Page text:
Trying to figure out how to get a city council to approve a parking deal? You’re not the only one who’s ever done so. In 2008, Jacob Frydman, preferred bidder for a concession in Harrisburg, Pennsylvania was trying to get the city’s seven council members to approve a $215 million offer he had made them. As evidenced by an email he sent to the entire city council on the morning of 9 September 2008, these deals can stir up quite some passion:
“Council should act quickly to finalize a report on the Parking system. The deal on the table CAN NOT WAIT. I suggest that it is your civic responsibility to act now and not jeopardize a deal that will have long-term positive economic impact on the City . . .
I fear that if you do not act expeditiously to choose a firm to undertake the study you promised the voters in June, and if as a result we are unable or unwilling to wait for council to spend another 4 or 5 months (or even another 4 weeks) to get around to doing what is generally a perfunctory task, we may simply conclude that Harrisburg is not a place where business can be done, and we will need to re-think whether this type of response from the government officials to the single most important deal Harrisburg has ever been provided the opportunity to become involved in – justifies our further investment of time or money, and whether we are better off looking to other communities in which to invest . . .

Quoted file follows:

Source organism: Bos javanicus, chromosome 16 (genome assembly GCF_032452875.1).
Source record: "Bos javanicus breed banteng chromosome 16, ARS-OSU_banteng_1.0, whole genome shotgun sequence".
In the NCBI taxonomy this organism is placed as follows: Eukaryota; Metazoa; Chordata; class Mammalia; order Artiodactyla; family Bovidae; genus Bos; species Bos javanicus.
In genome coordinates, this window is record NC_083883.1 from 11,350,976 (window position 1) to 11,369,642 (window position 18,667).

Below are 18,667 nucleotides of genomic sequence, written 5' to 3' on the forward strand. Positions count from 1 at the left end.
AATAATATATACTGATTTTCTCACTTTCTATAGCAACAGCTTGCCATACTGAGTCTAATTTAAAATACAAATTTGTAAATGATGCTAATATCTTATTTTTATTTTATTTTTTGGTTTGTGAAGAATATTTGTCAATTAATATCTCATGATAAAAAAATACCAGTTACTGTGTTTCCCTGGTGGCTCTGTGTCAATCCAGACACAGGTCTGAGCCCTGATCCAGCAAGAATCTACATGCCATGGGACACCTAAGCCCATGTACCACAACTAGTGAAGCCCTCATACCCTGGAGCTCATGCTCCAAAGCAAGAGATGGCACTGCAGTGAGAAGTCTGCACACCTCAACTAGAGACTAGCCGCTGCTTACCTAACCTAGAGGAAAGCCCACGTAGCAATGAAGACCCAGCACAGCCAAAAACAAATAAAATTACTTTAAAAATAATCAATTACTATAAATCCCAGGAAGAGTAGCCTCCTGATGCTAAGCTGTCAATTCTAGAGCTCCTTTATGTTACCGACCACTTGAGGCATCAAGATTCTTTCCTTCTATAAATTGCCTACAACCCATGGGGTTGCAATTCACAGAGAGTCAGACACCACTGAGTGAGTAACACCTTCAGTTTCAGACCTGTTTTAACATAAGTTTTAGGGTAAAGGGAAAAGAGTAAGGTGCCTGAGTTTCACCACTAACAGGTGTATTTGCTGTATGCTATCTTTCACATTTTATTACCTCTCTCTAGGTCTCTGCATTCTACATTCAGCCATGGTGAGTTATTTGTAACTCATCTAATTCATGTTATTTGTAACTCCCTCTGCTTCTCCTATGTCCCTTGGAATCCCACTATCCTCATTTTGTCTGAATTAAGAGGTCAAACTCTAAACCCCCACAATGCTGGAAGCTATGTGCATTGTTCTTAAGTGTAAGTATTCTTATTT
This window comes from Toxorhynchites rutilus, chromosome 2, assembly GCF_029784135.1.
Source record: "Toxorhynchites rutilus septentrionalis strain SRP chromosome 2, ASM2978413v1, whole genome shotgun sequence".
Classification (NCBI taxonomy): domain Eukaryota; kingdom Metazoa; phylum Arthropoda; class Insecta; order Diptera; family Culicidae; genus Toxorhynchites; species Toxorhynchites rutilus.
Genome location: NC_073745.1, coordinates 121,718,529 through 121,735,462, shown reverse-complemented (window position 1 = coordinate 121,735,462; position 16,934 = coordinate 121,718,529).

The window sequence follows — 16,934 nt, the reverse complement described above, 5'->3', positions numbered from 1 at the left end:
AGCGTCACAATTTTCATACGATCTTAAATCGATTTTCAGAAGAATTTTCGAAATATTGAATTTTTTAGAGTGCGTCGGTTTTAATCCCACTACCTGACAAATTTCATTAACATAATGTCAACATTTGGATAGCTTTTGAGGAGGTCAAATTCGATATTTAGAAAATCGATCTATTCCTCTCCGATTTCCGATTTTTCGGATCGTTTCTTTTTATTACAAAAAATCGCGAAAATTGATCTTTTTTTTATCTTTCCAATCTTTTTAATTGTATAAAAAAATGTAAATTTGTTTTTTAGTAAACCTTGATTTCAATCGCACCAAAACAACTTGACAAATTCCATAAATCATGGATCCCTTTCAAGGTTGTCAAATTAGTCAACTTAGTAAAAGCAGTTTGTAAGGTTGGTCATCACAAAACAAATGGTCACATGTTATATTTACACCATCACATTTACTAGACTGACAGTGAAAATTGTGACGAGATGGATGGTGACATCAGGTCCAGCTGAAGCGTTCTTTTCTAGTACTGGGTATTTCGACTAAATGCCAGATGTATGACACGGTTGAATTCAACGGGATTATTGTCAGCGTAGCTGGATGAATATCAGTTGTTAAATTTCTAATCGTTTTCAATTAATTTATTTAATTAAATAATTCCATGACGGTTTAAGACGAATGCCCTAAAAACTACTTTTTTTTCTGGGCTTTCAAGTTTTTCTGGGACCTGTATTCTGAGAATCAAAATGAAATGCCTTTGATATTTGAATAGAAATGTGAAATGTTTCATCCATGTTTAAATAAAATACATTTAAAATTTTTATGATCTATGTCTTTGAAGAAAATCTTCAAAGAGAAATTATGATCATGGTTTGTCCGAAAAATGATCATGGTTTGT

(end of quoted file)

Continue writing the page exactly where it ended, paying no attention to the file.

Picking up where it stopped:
We, and all the citizens and taxpayers of Harrisburg, are looking to you – will you act responsibly as leaders of this City – or will you let a once-in-a-lifetime opportunity pass you by, and forever set the tone for how business is conducted in Harrisburg?”
For some reason, scarcely three months later, the city council members who received the email unanimously voted down the deal. And two years later, Frydman’s firm was still trying to close on the deal.